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Management Control Of Marshall County NCIC Access Temporarily Shifted To County Attorney Office

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Marshall County Sheriff's Office
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This story has been updated with a correction notice.

The Marshall County E-911 Department is working to maintain access to the National Crime Information Center (NCIC) database after a change to the department’s classification sparked debate on whether the 911 program is properly credentialed to continue using the service. 

The Marshall County Fiscal Court approved an ordinance in March classifying the county’s 911 dispatching center as a “criminal justice agency.” The ordinance explains the county’s 911 telecommunicators perform tasks that more closely align with an agency involved in the “administration of criminal justice.”

Marshall County Sheriff Eddie McGuire told WKMS the Kentucky State Police disagrees with the county’s interpretation of a criminal justice agency. McGuire said only agencies with a user agreement may access the NCIC database, which he said the 911 department does not have. The system allows law enforcement officials to search for records including stolen vehicles, missing persons and registered sex offenders.

“I got a call Thursday morning [July 30th] from an auditor with the state police that said 911 had until Friday [July 31st] at 3:30 p.m. to sign a user agreement with state police,” McGuire said.

McGuire said the sheriff’s office originally served as “management control” for the 911 department’s access to NCIC. He said the new criminal justice agency designation for 911 stripped the NCIC management responsibilities away from the sheriff’s office. He said KSP contacted him earlier in the year, but the agency said they would wait to remove NCIC access because of the ongoing pandemic.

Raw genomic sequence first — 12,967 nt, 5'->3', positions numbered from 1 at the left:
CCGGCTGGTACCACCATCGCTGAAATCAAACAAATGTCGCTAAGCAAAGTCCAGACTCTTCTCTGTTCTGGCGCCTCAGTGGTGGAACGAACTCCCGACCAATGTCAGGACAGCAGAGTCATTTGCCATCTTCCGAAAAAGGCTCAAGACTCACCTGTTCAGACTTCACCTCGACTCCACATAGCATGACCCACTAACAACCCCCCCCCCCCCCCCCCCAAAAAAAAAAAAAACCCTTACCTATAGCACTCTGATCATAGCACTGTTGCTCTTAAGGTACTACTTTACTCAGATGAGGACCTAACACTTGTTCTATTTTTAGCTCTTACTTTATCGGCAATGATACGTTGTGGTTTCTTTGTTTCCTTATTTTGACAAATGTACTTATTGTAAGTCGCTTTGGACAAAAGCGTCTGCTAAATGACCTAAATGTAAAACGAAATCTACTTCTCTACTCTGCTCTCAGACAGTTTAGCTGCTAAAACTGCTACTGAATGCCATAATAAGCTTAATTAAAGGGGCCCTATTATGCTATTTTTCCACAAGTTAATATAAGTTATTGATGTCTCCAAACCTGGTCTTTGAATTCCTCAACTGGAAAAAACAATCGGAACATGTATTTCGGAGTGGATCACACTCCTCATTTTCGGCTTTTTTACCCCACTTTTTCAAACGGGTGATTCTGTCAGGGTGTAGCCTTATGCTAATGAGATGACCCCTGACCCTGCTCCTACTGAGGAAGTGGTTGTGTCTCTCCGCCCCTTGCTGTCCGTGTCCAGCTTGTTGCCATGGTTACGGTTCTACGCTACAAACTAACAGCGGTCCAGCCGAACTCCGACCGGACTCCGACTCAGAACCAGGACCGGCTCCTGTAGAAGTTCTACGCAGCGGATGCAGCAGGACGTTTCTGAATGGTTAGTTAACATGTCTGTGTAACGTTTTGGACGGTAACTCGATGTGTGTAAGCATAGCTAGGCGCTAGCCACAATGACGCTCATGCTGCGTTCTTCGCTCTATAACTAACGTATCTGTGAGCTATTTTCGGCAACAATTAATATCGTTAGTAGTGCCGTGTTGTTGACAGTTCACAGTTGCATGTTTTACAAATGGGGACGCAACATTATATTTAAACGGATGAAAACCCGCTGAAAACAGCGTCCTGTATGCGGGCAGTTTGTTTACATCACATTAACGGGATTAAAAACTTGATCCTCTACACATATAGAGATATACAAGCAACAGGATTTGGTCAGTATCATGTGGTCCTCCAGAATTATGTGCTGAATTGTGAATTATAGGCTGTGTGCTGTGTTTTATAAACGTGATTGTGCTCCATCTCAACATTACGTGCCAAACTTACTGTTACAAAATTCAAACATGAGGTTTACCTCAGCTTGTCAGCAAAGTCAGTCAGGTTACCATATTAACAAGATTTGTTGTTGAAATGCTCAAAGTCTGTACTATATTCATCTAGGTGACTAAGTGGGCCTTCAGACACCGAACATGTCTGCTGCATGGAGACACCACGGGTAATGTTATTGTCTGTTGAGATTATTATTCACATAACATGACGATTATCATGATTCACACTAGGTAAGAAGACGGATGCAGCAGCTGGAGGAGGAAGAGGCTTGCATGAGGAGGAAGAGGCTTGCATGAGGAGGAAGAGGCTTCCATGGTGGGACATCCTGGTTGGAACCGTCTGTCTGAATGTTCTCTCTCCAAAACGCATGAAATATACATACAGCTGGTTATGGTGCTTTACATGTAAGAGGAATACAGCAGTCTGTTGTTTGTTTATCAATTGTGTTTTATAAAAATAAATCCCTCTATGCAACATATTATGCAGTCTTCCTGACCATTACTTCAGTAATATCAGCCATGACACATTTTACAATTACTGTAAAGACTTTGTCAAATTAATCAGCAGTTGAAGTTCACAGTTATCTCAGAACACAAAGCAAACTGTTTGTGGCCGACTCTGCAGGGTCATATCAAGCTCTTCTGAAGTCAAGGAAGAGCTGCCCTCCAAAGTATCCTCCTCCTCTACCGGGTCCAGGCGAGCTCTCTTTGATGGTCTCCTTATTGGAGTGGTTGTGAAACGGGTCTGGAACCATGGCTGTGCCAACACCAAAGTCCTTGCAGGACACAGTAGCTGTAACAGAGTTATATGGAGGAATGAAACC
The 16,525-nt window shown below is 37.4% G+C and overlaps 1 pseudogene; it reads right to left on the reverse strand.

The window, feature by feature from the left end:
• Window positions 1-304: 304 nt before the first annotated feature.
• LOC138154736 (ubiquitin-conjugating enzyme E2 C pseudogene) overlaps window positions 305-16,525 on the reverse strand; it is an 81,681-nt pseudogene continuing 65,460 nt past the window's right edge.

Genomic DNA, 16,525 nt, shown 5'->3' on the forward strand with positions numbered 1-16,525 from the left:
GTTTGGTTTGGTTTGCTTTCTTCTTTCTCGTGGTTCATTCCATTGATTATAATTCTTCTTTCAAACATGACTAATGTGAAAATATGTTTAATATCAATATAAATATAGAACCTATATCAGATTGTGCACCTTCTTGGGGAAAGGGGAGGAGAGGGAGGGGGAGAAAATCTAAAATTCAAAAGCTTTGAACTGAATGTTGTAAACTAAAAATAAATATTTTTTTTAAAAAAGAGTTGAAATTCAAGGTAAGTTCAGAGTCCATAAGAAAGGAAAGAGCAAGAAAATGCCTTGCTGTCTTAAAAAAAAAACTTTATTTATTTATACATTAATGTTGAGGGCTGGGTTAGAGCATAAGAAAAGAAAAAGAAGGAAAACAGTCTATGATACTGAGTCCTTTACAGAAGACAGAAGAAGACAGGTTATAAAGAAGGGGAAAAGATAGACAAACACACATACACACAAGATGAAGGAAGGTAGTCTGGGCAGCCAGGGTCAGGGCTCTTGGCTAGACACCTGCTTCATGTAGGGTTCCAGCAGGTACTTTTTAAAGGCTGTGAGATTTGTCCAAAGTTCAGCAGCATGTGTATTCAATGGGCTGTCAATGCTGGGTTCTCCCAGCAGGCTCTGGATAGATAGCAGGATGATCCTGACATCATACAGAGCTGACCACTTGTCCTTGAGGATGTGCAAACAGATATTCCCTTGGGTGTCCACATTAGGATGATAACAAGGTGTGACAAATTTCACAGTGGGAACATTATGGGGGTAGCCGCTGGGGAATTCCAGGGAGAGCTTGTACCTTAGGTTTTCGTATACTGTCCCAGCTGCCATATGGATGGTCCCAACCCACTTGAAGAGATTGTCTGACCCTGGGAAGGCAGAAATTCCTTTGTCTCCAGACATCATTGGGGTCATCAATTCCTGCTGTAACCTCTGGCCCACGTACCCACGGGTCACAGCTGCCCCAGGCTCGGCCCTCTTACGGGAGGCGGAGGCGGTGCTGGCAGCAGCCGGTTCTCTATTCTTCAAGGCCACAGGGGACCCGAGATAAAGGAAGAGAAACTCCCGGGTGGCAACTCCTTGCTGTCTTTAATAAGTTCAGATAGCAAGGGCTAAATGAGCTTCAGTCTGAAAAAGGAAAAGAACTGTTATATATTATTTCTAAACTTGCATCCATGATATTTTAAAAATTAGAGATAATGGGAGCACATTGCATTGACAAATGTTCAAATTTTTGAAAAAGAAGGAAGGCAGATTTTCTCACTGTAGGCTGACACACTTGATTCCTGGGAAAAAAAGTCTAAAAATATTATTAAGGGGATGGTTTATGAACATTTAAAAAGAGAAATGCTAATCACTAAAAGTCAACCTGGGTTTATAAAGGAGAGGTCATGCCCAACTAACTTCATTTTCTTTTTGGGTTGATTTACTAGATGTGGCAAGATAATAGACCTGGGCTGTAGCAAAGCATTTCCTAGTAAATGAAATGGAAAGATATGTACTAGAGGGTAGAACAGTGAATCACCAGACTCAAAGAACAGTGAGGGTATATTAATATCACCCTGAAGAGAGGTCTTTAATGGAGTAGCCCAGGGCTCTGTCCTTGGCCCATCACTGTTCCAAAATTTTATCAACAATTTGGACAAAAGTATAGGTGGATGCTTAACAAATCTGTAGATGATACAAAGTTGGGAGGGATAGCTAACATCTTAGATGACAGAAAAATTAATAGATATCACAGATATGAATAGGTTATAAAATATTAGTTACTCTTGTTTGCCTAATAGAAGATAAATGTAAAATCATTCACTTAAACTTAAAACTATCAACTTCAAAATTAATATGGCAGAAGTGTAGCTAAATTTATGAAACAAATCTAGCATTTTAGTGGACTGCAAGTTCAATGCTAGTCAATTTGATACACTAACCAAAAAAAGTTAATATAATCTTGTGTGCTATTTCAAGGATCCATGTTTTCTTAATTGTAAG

With the looming threat of KSP physically confiscating NCIC-related files from 911 control, county leaders and the state police agreed to place management control of the database with County Attorney Jason Darnall. Darnall is the chief legal advisor to the fiscal court, and KSP said his office qualifies as a criminal justice agency.

“We have an ongoing disagreement about what a criminal justice agency is in terms of the definitions based on federal and state law, and we’re still working with the state police on that,” Darnall explained.

Darnall said his office serving as management control is a temporary arrangement that will not disrupt the county’s access to NCIC. He said 911 Director Chris Freeman is in steady communication with KSP, and the disagreement comes from an interpretation of statutes. 

Darnall has requested an opinion from Attorney General Daniel Cameron to clarify the types of organizations that qualify as criminal justice agencies. He said the attorney general is in receipt of that request, and the county is waiting for a response.

Correction Notice: The article was initially published on Aug. 4 with the title, "Marshall Co. E-911 Organizational Change Temporarily Jeopardized Access To Key Crime Database"and was changed on Sept. 1 to the current title. Marshall County Attorney Jason Darnall contends the county always had a failsafe, backup plan to maintain access to the NCIC database so there was never a danger of losing access. The title was the only change made to the original article. We apologize for the error. 

Dalton York is a Morning Edition host and reporter for WKYU in Bowling Green. He is a graduate of Murray State University, where he majored in History with a minor in Nonprofit Leadership Studies. While attending Murray State, he worked as a student reporter at WKMS. A native of Marshall County, he is a proud product of his tight-knit community.
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